Unlike most of our Principals, David Follansbee never actually interviewed with AHBL. Instead, he joined the company when J. Becker and Associates merged with the company in 2001. This merger solidified the company’s survey program, thereby rounding out the five disciplines the company offers today. But just because the company inherited Dave doesn’t mean he was spared the traditional introductory tour on his first day. But in spite of the flurry of new faces and introductions, the transition went off without a hitch and from Day One and he remembers feeling as though the John Becker and Associates team had always been a part of AHBL. The survey department’s culture then – as now – tended to be fun and energetic, and he was presented with further opportunities to complete projects that are meaningful to him, including the work AHBL has done at JBLM to improve the residential housing and barracks.

Tim Hansen, PE, LEED AP | COO // Hired: 2003

Hailing from the frozen north of Alaska, Tim took a creative career path before he found his way to AHBL.  Graduating from UCLA with an electrical engineering degree, an economic downturn forced him to crunch numbers as a 401(k) consultant in Seattle for a few years before going back to school to earn  his Master’s Degree in engineering and his MBA from the University of Washington. After graduating, he returned to Alaska to work with his father in the family civil engineering business. After becoming waterlogged in Alaska after 5 years, the time came to make the move back to the Lower 48 in 2003 where he set his sights on the South Sound and AHBL. The stormwater requirements of southeast Alaska were lax compared the rigorous western Washington standards and the typical project size at AHBL was larger and much more complex so the learning curve was steep in those first years. Sixteen years later, he hasn’t missed a beat as he moved from the production side to lead the operations side of the company and earn the position of Chief Operating Officer. He credits his longevity here to great people and great projects.

David Nason, PE | Associate Principal, Civil // Hired: 2006

David Nason had his sights set high when he landed with AHBL in 2006. The University of Vermont graduate had been working for another firm that had not yet allowed him the opportunity to work on big projects, due mainly to their limited market. AHBL was a growing company and offered exactly what David was after. When he arrived, AHBL’s Tacoma office was in the midst of a dramatic renovation, requiring a handful of employees – including David – to office in an “Annex” a few blocks away. While he was initially disappointed to not be working in the main office, he came to appreciate the teamwork that defined AHBL. When obstacles arose, he always found someone willing to help; from the admin staff to the principals, he could always find someone eager to answer questions or help in any way possible. In this way, his time in the Annex was made meaningful as he became part of the company’s fabric in spite of the temporary exile down the street. This was best exemplified only two months into his tenure with the company, on the eve of his wedding. Even as a relative newcomer, he was presented with the customary card and generous wedding gift from his coworkers. This moment sticks out to him as one of the defining memories of his early days here, and cemented his confidence in his decision to come west.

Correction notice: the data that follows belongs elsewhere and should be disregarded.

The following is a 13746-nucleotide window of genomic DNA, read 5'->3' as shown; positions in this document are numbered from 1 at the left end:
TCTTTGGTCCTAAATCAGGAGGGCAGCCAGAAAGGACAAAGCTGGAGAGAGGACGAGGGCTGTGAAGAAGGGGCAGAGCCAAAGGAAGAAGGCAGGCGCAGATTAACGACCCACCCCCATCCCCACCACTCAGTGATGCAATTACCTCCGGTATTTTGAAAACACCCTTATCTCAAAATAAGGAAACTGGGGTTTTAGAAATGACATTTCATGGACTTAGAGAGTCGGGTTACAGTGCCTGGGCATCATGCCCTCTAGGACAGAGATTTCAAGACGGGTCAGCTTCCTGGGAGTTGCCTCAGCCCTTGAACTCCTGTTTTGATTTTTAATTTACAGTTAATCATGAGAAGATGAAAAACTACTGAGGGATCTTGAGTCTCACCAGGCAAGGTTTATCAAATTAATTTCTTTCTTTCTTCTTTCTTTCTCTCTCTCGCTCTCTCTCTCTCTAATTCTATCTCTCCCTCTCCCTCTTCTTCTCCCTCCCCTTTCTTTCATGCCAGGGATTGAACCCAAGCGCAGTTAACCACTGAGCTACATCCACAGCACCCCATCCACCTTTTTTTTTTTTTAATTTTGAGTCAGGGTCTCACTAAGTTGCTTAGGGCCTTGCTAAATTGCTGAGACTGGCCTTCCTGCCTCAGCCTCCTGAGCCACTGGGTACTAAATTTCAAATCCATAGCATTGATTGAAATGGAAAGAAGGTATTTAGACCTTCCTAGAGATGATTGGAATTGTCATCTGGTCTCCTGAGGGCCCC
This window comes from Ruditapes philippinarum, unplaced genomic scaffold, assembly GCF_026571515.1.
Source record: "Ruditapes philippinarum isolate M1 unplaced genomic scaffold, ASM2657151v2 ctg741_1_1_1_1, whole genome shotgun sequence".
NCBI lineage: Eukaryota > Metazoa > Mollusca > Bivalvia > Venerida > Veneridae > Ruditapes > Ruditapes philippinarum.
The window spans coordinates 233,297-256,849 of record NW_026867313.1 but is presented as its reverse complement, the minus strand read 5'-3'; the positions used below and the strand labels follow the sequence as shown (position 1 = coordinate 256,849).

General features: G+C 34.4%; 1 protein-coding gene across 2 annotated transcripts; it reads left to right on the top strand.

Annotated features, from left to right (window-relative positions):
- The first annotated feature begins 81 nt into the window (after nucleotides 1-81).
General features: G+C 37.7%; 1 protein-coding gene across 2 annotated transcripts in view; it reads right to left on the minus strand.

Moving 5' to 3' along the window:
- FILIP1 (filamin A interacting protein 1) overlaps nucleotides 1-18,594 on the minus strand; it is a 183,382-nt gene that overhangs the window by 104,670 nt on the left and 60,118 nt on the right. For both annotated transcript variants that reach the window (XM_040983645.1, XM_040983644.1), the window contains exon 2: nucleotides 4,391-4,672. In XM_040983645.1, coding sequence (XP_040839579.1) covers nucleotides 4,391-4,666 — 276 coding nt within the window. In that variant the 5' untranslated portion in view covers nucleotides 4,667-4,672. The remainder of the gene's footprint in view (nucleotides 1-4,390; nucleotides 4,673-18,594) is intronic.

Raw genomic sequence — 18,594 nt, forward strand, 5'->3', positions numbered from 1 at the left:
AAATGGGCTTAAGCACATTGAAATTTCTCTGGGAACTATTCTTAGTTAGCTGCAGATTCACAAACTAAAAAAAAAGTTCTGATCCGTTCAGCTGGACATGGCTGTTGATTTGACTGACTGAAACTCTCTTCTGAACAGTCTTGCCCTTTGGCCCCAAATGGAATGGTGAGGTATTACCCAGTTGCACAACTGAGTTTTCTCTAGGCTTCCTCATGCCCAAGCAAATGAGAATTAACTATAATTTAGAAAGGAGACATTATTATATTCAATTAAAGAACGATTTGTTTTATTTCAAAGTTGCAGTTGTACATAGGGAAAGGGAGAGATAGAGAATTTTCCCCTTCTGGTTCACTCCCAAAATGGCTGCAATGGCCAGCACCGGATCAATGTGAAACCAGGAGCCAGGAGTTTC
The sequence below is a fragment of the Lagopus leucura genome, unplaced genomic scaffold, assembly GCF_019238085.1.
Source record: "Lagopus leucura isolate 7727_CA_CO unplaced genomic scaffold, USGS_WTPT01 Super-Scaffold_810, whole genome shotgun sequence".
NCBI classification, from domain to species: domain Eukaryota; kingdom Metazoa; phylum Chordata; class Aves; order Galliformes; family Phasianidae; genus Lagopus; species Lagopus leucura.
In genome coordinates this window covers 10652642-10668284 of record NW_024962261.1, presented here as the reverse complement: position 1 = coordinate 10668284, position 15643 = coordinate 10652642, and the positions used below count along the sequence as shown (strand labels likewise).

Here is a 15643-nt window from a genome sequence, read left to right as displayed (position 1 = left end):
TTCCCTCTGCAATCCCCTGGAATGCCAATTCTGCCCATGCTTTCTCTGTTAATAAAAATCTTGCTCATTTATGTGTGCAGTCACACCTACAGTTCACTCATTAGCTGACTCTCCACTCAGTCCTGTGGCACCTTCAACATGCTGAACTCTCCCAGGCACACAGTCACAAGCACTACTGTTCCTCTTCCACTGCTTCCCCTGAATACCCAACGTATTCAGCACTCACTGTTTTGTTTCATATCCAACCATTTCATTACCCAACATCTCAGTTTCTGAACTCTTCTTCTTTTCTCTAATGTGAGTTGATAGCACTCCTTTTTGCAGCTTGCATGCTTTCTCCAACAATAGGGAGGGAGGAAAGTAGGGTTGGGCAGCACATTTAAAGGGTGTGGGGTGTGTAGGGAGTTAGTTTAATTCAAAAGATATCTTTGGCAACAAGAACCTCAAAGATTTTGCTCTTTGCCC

Todd Sawin, PE, DBIA, LEED AP | Principal, Civil // Hired: 2006

Todd Sawin holds the unique distinction of being the youngest engineer to become a Principal of AHBL, and has spent his entire career with the company. After earning his degree in Civil Engineering in Pullman, the Washington State graduate was eager to jump into the deep end and put his education to use in his chosen field. AHBL represented an opportunity to dig in immediately, and he leapt at the opportunity to return west near his hometown of Puyallup. Right out of the gate, he found AHBL’s established engineers eager to have him work on their projects, and he developed a strong understanding of the balance necessary to meet the workload without becoming burned out or overwhelmed. It was this equilibrium which allowed him to learn what motivates the company’s clients, including their fears, needs, and goals. Much of this, he learned from Founding Partner Al Bessette (the "B" in AHBL), whose philosophy of client engagement Todd continues to teach to up and coming engineers. 

Joyce Bell | Finance Manager // Hired: 1991

Joyce Bell is one of AHBL’s longest-tenured employees, having been with the company for nearly 28 years. A fixture in the accounting department, Joyce has had numbers and figures in her blood for most of her life. Getting her start running the front counter and taking orders and payments for her family’s photography studio, she found a knack for accounting that brought her to AHBL in late 1991. At that time, the company consisted of only civil and structural engineering and she represented just the thirty-fifth employee. Three days after she arrived, founding partner Noel Adams retired, closing the first chapter of the company’s history. She joined an accounting department of one, with one database shared between them. This shared resource resulted in a peculiar daily ritual in which a pink Post-It note was moved back and forth between their computers to signify who had access to the active database at a given time. While much has changed over the years, Joyce has been a constant presence and continues to strive to make AHBL a great place to work.